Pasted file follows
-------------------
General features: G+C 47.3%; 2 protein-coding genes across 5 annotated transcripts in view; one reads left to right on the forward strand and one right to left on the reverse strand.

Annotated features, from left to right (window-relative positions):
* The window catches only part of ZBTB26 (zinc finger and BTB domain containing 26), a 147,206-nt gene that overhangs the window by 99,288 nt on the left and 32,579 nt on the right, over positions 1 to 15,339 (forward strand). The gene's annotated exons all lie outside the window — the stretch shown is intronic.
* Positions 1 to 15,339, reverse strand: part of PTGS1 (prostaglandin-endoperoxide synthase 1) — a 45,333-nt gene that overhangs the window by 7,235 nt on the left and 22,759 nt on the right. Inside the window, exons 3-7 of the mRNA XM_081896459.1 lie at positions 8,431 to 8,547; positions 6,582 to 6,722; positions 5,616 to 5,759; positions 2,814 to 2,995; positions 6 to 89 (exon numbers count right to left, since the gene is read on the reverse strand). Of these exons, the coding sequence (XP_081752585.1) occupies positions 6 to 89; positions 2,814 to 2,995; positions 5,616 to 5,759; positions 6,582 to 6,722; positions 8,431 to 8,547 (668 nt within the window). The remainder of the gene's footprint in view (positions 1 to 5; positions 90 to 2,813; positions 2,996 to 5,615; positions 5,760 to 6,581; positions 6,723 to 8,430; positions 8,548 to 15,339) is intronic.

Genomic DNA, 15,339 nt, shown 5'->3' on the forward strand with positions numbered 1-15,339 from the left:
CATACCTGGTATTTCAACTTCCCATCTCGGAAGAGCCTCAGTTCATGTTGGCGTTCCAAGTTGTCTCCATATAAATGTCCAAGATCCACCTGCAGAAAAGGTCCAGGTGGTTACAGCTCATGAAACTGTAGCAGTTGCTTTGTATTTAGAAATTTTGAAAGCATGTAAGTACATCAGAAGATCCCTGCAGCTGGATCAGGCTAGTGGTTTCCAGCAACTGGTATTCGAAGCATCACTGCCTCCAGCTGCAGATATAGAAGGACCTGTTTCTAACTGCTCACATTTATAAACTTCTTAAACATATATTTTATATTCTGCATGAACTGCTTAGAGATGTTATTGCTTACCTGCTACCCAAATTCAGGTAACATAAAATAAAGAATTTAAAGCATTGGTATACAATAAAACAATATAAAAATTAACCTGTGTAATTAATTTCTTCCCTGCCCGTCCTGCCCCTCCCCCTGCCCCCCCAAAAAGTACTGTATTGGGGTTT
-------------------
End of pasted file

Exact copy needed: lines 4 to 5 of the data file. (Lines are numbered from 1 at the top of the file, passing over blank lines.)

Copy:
* Positions 1 to 15,339, reverse strand: part of PTGS1 (prostaglandin-endoperoxide synthase 1) — a 45,333-nt gene that overhangs the window by 7,235 nt on the left and 22,759 nt on the right. Inside the window, exons 3-7 of the mRNA XM_081896459.1 lie at positions 8,431 to 8,547; positions 6,582 to 6,722; positions 5,616 to 5,759; positions 2,814 to 2,995; positions 6 to 89 (exon numbers count right to left, since the gene is read on the reverse strand). Of these exons, the coding sequence (XP_081752585.1) occupies positions 6 to 89; positions 2,814 to 2,995; positions 5,616 to 5,759; positions 6,582 to 6,722; positions 8,431 to 8,547 (668 nt within the window). The remainder of the gene's footprint in view (positions 1 to 5; positions 90 to 2,813; positions 2,996 to 5,615; positions 5,760 to 6,581; positions 6,723 to 8,430; positions 8,548 to 15,339) is intronic.

Genomic DNA, 15,339 nt, shown 5'->3' on the forward strand with positions numbered 1-15,339 from the left: